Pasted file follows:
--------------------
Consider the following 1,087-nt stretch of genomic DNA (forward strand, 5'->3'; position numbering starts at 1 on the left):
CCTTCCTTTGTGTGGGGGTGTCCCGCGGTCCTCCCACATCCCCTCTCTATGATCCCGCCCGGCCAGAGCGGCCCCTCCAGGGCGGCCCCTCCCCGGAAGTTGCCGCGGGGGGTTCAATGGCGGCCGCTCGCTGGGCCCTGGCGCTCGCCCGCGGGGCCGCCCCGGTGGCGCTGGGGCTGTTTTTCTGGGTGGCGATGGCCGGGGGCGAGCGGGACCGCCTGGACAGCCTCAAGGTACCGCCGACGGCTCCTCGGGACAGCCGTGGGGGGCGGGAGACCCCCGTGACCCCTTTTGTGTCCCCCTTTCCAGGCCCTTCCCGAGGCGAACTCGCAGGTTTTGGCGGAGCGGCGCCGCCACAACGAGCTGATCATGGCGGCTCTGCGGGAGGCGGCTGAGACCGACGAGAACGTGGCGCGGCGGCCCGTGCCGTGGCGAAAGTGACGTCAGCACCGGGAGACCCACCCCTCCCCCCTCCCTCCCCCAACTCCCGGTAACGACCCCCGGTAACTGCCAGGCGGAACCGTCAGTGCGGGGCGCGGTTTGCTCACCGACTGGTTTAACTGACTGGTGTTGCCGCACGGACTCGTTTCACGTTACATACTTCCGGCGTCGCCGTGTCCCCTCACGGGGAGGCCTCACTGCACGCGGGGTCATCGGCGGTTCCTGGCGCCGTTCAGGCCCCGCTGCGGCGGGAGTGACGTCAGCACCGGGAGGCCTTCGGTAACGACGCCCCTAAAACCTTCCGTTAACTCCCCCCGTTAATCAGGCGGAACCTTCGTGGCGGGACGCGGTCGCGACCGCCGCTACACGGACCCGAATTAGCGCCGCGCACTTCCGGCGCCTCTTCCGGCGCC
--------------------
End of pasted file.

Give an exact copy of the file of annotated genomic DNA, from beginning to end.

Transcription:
Consider the following 1,087-nt stretch of genomic DNA (forward strand, 5'->3'; position numbering starts at 1 on the left):
CCTTCCTTTGTGTGGGGGTGTCCCGCGGTCCTCCCACATCCCCTCTCTATGATCCCGCCCGGCCAGAGCGGCCCCTCCAGGGCGGCCCCTCCCCGGAAGTTGCCGCGGGGGGTTCAATGGCGGCCGCTCGCTGGGCCCTGGCGCTCGCCCGCGGGGCCGCCCCGGTGGCGCTGGGGCTGTTTTTCTGGGTGGCGATGGCCGGGGGCGAGCGGGACCGCCTGGACAGCCTCAAGGTACCGCCGACGGCTCCTCGGGACAGCCGTGGGGGGCGGGAGACCCCCGTGACCCCTTTTGTGTCCCCCTTTCCAGGCCCTTCCCGAGGCGAACTCGCAGGTTTTGGCGGAGCGGCGCCGCCACAACGAGCTGATCATGGCGGCTCTGCGGGAGGCGGCTGAGACCGACGAGAACGTGGCGCGGCGGCCCGTGCCGTGGCGAAAGTGACGTCAGCACCGGGAGACCCACCCCTCCCCCCTCCCTCCCCCAACTCCCGGTAACGACCCCCGGTAACTGCCAGGCGGAACCGTCAGTGCGGGGCGCGGTTTGCTCACCGACTGGTTTAACTGACTGGTGTTGCCGCACGGACTCGTTTCACGTTACATACTTCCGGCGTCGCCGTGTCCCCTCACGGGGAGGCCTCACTGCACGCGGGGTCATCGGCGGTTCCTGGCGCCGTTCAGGCCCCGCTGCGGCGGGAGTGACGTCAGCACCGGGAGGCCTTCGGTAACGACGCCCCTAAAACCTTCCGTTAACTCCCCCCGTTAATCAGGCGGAACCTTCGTGGCGGGACGCGGTCGCGACCGCCGCTACACGGACCCGAATTAGCGCCGCGCACTTCCGGCGCCTCTTCCGGCGCC